This week’s topic of envy comes at just the right time for me. Sunday night, at a time when I should have been readying for bed and the early wake-up to drive into work, I instead wandered onto my Facebook feed. An acquaintance of mine posted about how [Conspicuously Male Name] made her dinner, did the washing up, watched Gilmore Girls with her, and even prepared her snacks for the week. My thoughts were 1) When did she get a boyfriend? 2) Who is this guy? 3) Do I really want to know that she met him through one of the groups—the groups I left (for good reasons) and maybe should join up again because it appears to be the boyfriendàfianceàhusband store?
Upon clicking through her friend list (I am that person—admit it, you can be one of them too sometimes), I didn’t find him, but I found a friend of hers who I learned was recently married…and she and her new husband were in one of the most romantic wedding pictures I’d ever seen. Upon seeing that and this feeling creeping up. I blasted Fort Atlantic videos on Youtube until it was time for bed.
Don’t get me wrong—I am THRILLED for Catholic marriages and THRILLED that some lovely women are meeting amazing men. But why not me too?
I think envy is one of the hardest sins to overcome. It is so naturally…human to want things for yourself and be disappointed when you don’t get them—especially when you’re dependent on another person (the potential boyfriend) to provide them. And let’s be honest with each other, it’s also human to think it is HARD and FRUSTRATING and SAD to just watch as others are blessed when we feel we are not. So our thoughts turn inwards and go to scary places…maybe to the point that we feel unworthy or that there’s something wrong with us or that we’ve made the wrong choices (even though they were right at the time). Contributing to this angst are some well-meaning advice givers who counsel us to focus on ourselves, because somehow that’s the humble or charitable thing to do…I have no idea why. Lovely, faithful women who are great friends and are upset that they are single do not need to add anxiety that they need to fix themselves to be dateable. Uh uh.
Because the absolute worst part about envy is when people presume these feelings don’t come from a place of genuine hurt but somehow malice, so they refuse to sit with you in your pain, or even acknowledge it. But I like to be different. I’ll do it. You’re right, honey. It isn’t fair. There is nothing wrong with you, and there must have been something wrong with the guys at the groups who never saw what you see in yourself most of the time. You are worthy of a sweet, tender guy who dotes on you. You’ve made the right choices, and it’s the men in your life who’ve disappointed you who have made the wrong ones. And you know what, you’re not horrible for being envious. It just means you’re human, a daughter of Eve. If you are envious of good things like marriage and babies, then all that that means is your heart is in the right place, but your head is not, and just needs to catch up.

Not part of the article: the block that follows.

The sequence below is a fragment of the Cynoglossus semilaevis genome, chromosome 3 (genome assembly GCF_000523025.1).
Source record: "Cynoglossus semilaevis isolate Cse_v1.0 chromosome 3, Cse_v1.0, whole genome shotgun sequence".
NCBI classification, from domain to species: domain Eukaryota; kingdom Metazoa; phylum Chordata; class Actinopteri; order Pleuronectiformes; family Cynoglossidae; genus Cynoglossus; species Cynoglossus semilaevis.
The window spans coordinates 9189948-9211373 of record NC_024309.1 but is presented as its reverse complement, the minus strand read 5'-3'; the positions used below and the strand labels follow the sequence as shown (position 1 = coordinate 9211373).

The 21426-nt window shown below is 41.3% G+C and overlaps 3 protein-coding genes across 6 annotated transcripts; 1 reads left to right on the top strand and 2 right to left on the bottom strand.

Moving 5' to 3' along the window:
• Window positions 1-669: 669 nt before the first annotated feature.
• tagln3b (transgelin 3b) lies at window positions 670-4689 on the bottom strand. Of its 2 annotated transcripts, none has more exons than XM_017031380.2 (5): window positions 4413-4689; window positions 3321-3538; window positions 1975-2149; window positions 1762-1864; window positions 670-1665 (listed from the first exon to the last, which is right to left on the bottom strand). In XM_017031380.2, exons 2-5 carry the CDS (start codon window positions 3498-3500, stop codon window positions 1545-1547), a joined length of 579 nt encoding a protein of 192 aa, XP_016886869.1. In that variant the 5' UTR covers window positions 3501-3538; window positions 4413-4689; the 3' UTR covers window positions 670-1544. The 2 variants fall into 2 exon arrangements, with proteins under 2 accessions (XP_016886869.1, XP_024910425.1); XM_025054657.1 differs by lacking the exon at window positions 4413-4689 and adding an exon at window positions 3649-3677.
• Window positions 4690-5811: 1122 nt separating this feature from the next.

To try to overcome the ugly parts of envy (snarky comments or despair), I try to draw upon my resources or find comforting, affirming music. I try try try to pray for the grace to accept that everything is in God’s time. If on the rare occasion my envy was made public (very, very rare), I make social amends. But during those times it’s private, I find a way to rejoice in those couples’ happiness.
Here’s some other tips I’ve found helpful—at least for me:
– Refusing to add an un-wedding.me or un-baby.me (thought I don’t think the former exists) thing to my Facebook. Yes, it’s hard to see four engagement announcements posted in just one month, or annoying to click through three wedding albums from the same weekend (this past Fourth of July). But, like a vaccine, exposure to the dormant form of the “disease” may inoculate you to it..or at least make it less severe.
– Refusing to go onto Facebook all together. Yes, I also support this, especially if there are really painful circumstances that would make you just absolutely lose it if you saw someone’s relational happiness all over your feed.
– Treat yo’self to the things you want and can have. Especially those things you goofily fear will make people judge you. Savoring a fine whiskey. Yelling at the ref at a football game (Apparently I know too many traditional men who I fear are horrified by this “unladylike” spirit.). A pretty new dress. Pajama night with pedicures with the roomie. That way, when you get an attack of the envies, you can draw upon these sweet memories.
– Remind yourself that just a week, day, hour, hell—minute ago—you were quite content with your life and had no real complaints (this was me Sunday).
– Try to own the idea that right now you are being who God calls you to be, and those women—from close friends and family to strangers on public transit—are simply doing the same thing. If you look at like you’re both on the same plane, just making different connections in Atlanta, then it will start to feel silly to be envious of the other passenger. You’re both going somewhere; it’s just that your destination is a surprise. And if there’s a longer layover for you, well, at least there are snacks.